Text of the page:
There's nothing fishy about Yo Sushi

Yo Sushi is a winner once again in the Daily Republic's Reader's Choice survey for best sushi restaurant and it's not surprising what with all its repeat, far-flung customers.

Owner Joe Kim said his customers don't just come from Fairfield -- they travel from as far as San Francisco, Sacramento and Vallejo to enjoy what the small restaurant has to offer. Which is, Kim said, "Lots of variety for moderate prices."

And it's all freshly made, he said.

Dine-in or take-out, it's all popular with customers such as Joyce Anderson of Fairfield who heads to Yo Sushi a couple times a month for the shrimp and vegetable tempura.

"That’s my specialty," she said. "The taste is fantastic."

Or Fairfield resident Ruby Yao, who eats at the restaurant once a week but also purchases the combination party tray for work parties or for her family.

And Cynthia Gibson also orders the party tray for religious events or for her family, as well, citing freshness, accuracy, taste and fast service as the primary reasons she enjoys the restaurant.

"You get a lot of food for your money," she said. "It's very fresh...they prepare it right there."

For those Yo sushi fans who travel far, Kim is opening a new location(100 Robles Way) in Vallejo. The restaurant is slated to open in March. And for those who just simply want more of o good local thing, the eatery is now open on Sunday to accommodate the repeat customers that have flocked to Yo Sushi during the last 6.5 years.

February 21, 2009


Owner-chef finds popularity with
his fusion-style sushi

FAIRFIELD - A steady stream of customers, some carrying takeout bags and others sitting down to box inches of sushi with teriyaki beef or chicken an tempura, floods through a small sushi restaurant on North Texas Street.

Yo Sushi owner Joe Kim, 32, has been living his dream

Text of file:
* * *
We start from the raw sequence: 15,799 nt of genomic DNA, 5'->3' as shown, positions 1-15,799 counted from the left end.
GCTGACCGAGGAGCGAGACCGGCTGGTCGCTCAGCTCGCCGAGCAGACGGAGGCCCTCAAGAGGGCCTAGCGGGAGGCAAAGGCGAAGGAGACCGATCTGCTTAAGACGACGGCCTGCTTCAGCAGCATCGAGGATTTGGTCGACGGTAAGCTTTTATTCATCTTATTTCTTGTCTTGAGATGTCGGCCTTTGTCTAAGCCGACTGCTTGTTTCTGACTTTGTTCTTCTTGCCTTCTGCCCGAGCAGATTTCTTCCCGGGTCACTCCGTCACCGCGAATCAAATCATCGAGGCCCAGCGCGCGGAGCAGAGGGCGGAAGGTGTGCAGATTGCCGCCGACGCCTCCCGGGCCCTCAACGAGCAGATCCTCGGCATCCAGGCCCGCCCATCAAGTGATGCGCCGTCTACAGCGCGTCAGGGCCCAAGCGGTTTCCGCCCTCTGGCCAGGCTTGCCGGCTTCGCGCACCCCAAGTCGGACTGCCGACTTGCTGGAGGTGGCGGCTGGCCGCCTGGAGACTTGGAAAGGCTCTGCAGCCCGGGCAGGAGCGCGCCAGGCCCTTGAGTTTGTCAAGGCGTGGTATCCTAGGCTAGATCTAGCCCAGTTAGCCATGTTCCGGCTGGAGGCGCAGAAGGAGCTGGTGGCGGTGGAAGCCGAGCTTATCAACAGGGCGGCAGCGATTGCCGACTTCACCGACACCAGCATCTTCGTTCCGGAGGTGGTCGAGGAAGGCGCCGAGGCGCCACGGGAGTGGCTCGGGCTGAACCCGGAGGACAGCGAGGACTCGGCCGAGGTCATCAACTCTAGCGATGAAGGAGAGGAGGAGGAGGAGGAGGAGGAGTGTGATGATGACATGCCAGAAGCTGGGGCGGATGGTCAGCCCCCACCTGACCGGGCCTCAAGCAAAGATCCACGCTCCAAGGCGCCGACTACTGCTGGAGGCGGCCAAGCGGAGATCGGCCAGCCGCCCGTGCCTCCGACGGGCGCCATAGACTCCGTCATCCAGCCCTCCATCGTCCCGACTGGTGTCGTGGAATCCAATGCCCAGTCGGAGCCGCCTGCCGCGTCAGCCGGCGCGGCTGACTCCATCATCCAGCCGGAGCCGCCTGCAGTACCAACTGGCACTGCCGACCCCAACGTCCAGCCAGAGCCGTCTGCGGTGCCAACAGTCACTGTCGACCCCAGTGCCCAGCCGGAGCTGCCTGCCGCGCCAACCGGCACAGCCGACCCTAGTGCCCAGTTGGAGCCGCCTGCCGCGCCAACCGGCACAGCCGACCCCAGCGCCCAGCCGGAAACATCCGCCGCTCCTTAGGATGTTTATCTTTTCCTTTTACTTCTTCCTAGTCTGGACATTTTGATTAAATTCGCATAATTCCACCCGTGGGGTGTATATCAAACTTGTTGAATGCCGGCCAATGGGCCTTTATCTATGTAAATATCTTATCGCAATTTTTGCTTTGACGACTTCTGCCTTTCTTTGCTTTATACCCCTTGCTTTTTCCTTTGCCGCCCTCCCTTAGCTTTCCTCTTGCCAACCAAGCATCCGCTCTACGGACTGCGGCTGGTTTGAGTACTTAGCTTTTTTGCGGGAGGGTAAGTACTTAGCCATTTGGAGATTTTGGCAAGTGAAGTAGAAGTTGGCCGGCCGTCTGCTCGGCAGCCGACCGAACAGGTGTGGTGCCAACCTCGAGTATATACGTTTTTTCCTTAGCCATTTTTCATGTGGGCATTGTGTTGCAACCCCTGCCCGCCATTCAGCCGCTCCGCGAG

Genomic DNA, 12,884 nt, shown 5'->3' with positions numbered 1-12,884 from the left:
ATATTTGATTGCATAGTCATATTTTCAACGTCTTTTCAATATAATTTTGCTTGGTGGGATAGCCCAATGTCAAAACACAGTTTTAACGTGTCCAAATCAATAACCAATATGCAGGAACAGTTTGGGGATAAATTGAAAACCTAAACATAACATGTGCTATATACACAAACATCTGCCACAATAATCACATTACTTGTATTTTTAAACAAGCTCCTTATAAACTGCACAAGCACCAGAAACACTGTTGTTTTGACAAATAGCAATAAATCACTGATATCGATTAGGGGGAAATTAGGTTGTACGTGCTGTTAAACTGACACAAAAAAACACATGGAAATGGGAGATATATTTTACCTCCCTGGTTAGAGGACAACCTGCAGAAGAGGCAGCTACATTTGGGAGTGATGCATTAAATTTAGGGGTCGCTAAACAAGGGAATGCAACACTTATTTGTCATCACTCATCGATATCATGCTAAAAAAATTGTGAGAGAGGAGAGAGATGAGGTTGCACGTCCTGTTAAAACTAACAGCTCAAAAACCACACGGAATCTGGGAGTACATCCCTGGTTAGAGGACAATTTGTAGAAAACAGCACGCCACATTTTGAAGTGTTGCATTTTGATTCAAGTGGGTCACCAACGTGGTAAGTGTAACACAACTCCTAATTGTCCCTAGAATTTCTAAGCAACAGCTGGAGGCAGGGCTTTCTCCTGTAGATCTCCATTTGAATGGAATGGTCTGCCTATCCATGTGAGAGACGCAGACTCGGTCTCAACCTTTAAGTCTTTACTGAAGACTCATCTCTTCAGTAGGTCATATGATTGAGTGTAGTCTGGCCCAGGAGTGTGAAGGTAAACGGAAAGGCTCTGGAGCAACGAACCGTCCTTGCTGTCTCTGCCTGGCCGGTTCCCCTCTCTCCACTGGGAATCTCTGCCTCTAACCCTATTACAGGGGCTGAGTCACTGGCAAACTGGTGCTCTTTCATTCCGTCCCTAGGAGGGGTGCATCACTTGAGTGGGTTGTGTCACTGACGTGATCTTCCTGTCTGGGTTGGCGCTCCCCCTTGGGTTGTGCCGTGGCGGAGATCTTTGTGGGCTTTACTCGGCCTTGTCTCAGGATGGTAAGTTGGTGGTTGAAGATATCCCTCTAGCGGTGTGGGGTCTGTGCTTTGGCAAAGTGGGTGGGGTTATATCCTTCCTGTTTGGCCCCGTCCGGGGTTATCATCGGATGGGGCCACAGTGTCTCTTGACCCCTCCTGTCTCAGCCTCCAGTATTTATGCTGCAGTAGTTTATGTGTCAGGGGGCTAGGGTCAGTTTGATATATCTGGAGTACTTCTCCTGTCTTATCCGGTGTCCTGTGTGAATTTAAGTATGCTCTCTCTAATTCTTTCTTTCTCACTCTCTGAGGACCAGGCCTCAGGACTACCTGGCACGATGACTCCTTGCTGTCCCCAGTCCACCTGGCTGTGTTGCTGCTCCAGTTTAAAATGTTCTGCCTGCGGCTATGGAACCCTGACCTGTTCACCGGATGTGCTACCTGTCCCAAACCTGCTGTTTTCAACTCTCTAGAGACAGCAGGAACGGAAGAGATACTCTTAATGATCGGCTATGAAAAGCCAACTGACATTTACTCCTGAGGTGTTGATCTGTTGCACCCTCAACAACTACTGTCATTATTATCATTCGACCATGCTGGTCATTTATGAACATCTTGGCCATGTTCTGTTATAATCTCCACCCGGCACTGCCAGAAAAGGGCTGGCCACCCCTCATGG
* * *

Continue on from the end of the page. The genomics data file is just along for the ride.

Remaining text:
- a sushi restaurant of his own
- for just more than five years.

Kim grew up working in his parents' sushi restaurants in Korea. "I tried to learn every place," he said. After immigrating to California with his parents in the mid-1990s, Kim - then in his early 20s - apprenticed with a "master" sushi chef in San Francisco's Japantown.

The master had 50 years experience, Kim said, and taught him how to prepare "traditional style" sushi, Kim said, has a richer, deeper, more natural taste than the type of sushi he has learned many young Americans prefer.

"Fusion style" sushi blends, or fuses, Japanese traditional with what Kim calls "American style."

His restaurant not only draws a healthy crowd at lunchtime, it is also particularly packed on Fridays and Saturdays, Kim said. Sixty percent of the business is takeout, but there are a few tables for those who want to sit and eat.

Fairfield resident Zefram Corretjer said he definitely agrees with Daily Republic readers who voted Yo Sushi as Fairfield's best. "I've been coming since the beginning, since it opened," Corretjer said.

And what makes this sushi better? "The freshness and the price," he said.

Corretjer's lunch companion, Fairfield resident Arlett Ringer, said, "This is only my second time being here, but of all the other sushi places I've eaten, this would be my top one."

Ringer said Yo Sushi's food "is a lot better than other sushi places I've eaten... just the taste of it, the texture of it."

The popularity of his fusion-style sushi has not escaped the notice of potential investors. Kim said he has been approached by some who wonder whether he might franchise.

"I want to franchise later," he said.

Just 27 when he opened Yo Sushi "five years and three months ago," the entrepreneur said achieving such immediate success with his venture "has been the dream of my life."

February 23, 2008